Sharon leads 'march of the living' at Auschwitz site

Israeli Prime Minister Ariel Sharon, accompanied by 20 survivors of the Holocaust and their grandchildren, joined thousands of people today in an emotional memorial for the victims of the Nazis at the biggest World War II death camp, Auschwitz-Birkenau.

Israeli Prime Minister Ariel Sharon, accompanied by 20 survivors of the Holocaust and their grandchildren, joined thousands of people today in an emotional memorial for the victims of the Nazis at the biggest World War II death camp, Auschwitz-Birkenau.

Some 18,000 people – a number chosen to symbolise the Hebrew word for life, “Chai” – participated in this year’s March of the Living on a cold, grey day. It was the largest group to attend the memorial since it began in 1988.

“Remember the victims and remember the murders. Remember how millions of Jews were led to their deaths and the world remained silent,” Sharon said in a speech directed to the many teenagers and young adults in the crowd.

“The world stood aside then in silence. Remember. You are free Jewish youth,” he said.

The two-mile march from Auschwitz to Birkenau – the largest camp complex built by the German occupiers, where about 1.5 million people, most of them Jews, were killed during World War II – is an annual memorial for all six million Jews killed in the Holocaust.

The march is also a commemoration of the death marches that took place when the Germans began emptying camps and forcing the inmates to walk hundreds of miles in freezing weather and with little food. Thousands of people died in the marches.

Sharon last visited Auschwitz 16 years ago. He said this trip was different because he was coming as prime minister.

“I feel the significance, I think what we need to do, with all the desire to advance in the peace process, we always have to be on guard and to rely only on ourselves,” he told reporters on the flight from Israel. “Jews can only rely on themselves.”

Sharon also touched on Israeli politics, saying that opponents to his Gaza withdrawal plan who use Holocaust images as part of their resistance are making a “grave mistake”.

Some opponents have compared the planned evacuations of thousands of Jewish settlers from their homes to Nazi deportations.

Upon arrival today at Birkenau, which like Auschwitz is preserved as a museum, the camp survivors who accompanied Sharon surveyed the dingy barracks, then slogged slowly through thick mud and wet grass with their grandchildren, most of whom wore crisp Israeli army uniforms.

Yitzhak Pery, who spent eight months in Auschwitz, said it was his first time back, but that the memories were still fresh.

“I was here 61 years ago and I am remembering everything,” said 75-year-old Pery, who was accompanied by his 20-year-old grandson Shahar, an Israeli paratrooper. ”I never wanted to come back. I came because of my grandson.”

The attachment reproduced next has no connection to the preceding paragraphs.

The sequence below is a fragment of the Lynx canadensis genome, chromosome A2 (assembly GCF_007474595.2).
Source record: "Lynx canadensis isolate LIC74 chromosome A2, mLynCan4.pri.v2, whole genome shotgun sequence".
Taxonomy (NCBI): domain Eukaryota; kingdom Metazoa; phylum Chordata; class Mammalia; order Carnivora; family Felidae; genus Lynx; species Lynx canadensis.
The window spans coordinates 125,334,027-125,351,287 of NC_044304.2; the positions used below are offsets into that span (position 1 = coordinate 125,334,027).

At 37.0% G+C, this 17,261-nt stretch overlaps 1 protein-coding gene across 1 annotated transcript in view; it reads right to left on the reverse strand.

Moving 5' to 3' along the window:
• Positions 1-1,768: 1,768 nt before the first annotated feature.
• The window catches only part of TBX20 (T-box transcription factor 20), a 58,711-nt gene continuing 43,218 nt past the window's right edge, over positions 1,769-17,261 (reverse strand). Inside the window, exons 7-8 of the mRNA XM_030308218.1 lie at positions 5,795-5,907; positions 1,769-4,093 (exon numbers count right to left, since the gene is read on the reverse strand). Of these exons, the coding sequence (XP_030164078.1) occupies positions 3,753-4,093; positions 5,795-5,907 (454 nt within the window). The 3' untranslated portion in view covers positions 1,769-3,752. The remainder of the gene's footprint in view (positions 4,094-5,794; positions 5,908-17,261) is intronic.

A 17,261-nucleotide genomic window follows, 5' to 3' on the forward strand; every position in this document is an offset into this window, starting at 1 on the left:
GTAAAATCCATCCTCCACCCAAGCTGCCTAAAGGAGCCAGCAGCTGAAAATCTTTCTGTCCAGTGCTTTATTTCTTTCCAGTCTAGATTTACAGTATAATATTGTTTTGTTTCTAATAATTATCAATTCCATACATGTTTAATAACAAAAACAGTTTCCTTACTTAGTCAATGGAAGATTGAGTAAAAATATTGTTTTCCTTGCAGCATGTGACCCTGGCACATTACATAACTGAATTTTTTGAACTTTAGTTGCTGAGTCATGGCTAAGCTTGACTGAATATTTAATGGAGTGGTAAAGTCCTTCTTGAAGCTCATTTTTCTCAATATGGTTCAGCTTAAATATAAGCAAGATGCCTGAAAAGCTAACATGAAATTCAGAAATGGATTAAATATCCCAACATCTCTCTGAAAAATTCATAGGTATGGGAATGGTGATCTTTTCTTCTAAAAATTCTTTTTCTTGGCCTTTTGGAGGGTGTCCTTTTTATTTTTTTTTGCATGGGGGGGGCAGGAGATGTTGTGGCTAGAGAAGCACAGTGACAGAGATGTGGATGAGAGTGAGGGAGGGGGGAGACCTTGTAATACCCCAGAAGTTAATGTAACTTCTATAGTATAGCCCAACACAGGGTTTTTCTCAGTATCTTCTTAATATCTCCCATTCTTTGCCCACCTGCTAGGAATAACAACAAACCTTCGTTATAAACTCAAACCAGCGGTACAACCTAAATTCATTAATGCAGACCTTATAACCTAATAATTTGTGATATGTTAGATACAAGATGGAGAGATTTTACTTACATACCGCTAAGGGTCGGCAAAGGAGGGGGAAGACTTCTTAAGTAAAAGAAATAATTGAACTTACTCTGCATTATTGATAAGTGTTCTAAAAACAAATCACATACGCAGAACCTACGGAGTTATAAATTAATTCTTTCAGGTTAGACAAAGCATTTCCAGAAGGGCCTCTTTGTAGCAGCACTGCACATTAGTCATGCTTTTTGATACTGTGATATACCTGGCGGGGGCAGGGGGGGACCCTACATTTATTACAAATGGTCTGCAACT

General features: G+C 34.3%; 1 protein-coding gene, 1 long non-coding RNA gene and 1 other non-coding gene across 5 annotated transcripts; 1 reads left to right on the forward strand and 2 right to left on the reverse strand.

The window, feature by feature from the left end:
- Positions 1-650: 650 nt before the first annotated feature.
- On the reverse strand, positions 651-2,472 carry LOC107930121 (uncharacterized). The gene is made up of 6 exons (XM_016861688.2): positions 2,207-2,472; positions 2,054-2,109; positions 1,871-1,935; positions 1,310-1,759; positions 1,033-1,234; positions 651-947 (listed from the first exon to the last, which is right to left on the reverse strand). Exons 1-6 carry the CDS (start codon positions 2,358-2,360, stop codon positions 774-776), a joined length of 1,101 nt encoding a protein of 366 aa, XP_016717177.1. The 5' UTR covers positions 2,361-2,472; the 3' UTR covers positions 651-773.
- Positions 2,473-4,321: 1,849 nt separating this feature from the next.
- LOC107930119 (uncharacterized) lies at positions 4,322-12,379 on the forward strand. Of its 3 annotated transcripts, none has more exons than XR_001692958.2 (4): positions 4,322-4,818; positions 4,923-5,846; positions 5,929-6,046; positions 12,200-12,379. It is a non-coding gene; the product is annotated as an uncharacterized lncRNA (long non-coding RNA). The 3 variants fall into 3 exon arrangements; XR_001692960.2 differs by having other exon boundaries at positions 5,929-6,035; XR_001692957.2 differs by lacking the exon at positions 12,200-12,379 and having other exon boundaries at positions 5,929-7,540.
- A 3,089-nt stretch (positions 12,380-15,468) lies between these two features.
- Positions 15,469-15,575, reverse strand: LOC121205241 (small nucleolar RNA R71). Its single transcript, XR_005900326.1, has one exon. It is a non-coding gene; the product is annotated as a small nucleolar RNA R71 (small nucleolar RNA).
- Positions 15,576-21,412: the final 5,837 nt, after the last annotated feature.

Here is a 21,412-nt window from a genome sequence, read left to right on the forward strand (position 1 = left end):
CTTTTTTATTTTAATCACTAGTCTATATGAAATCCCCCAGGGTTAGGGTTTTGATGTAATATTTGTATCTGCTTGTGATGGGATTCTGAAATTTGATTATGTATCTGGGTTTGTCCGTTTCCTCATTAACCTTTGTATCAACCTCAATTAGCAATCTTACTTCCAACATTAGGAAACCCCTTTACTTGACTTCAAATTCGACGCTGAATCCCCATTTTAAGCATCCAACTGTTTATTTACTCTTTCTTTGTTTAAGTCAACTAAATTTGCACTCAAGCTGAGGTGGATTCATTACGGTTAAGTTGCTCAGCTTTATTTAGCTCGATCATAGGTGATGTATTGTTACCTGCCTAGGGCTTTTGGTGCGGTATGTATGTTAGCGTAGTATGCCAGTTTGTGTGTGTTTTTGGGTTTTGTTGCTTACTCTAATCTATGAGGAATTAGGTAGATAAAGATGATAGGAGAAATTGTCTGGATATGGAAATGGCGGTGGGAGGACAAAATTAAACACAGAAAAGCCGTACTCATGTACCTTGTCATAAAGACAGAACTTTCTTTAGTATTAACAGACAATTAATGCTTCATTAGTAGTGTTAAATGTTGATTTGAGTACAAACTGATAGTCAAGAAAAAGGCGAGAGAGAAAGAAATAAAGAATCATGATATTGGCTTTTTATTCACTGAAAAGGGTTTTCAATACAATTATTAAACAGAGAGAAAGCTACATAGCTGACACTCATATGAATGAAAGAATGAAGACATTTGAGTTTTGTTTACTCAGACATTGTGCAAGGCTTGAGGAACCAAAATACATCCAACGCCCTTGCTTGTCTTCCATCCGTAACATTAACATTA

Many participants, including Sharon, toured the barracks – the long, cramped structures where hundreds of people were forced to sleep on wooden slabs, stacked on top of one another. Pery later went into one of the barracks, and came out looking shaken.

The memorial ceremony was held at a nearby ramp, where the notorious Auschwitz camp doctor Joseph Mengele would survey people who arrived on trains and decide who would die immediately and who would be sent to labour camps.

Marchers passed under the notorious sign “Arbeit Macht Frei” – ”work liberates”.

Pery, who was 14 when he came to Auschwitz, told his captors that he was 19 - considered a good working age – in order to survive. But his mother and sister were sent to their deaths, their bodies disposed in the camp’s crematorium.

“There were guards who pointed at the smokestack and said: ’There is your mother,'" he said.

Above the ramp were enormous screens flashing black and white photos of the Holocaust; over loudspeakers, a steady stream of victims’ names, and the places they were born, were read in Hebrew.

When Sharon arrived for the ceremony, he received a warm ovation. Images of the camp’s gas chambers and crematoriums, emaciated prisoners, and a large banner of ”Never Again” appeared on the screen overhead. Sharon did not take part in the march itself.

The march coincided with the annual Holocaust memorial day in Israel. Sirens wailed throughout Israel for two minutes as the country observed a moment of silence. People stopped whatever they were doing and stood in silence, while traffic came to a standstill.

Today’s march caps a year of events commemorating the 60th anniversary of the end of the war, and coincides with the May 5, 1945, liberation of many of the survivors travelling with Sharon.

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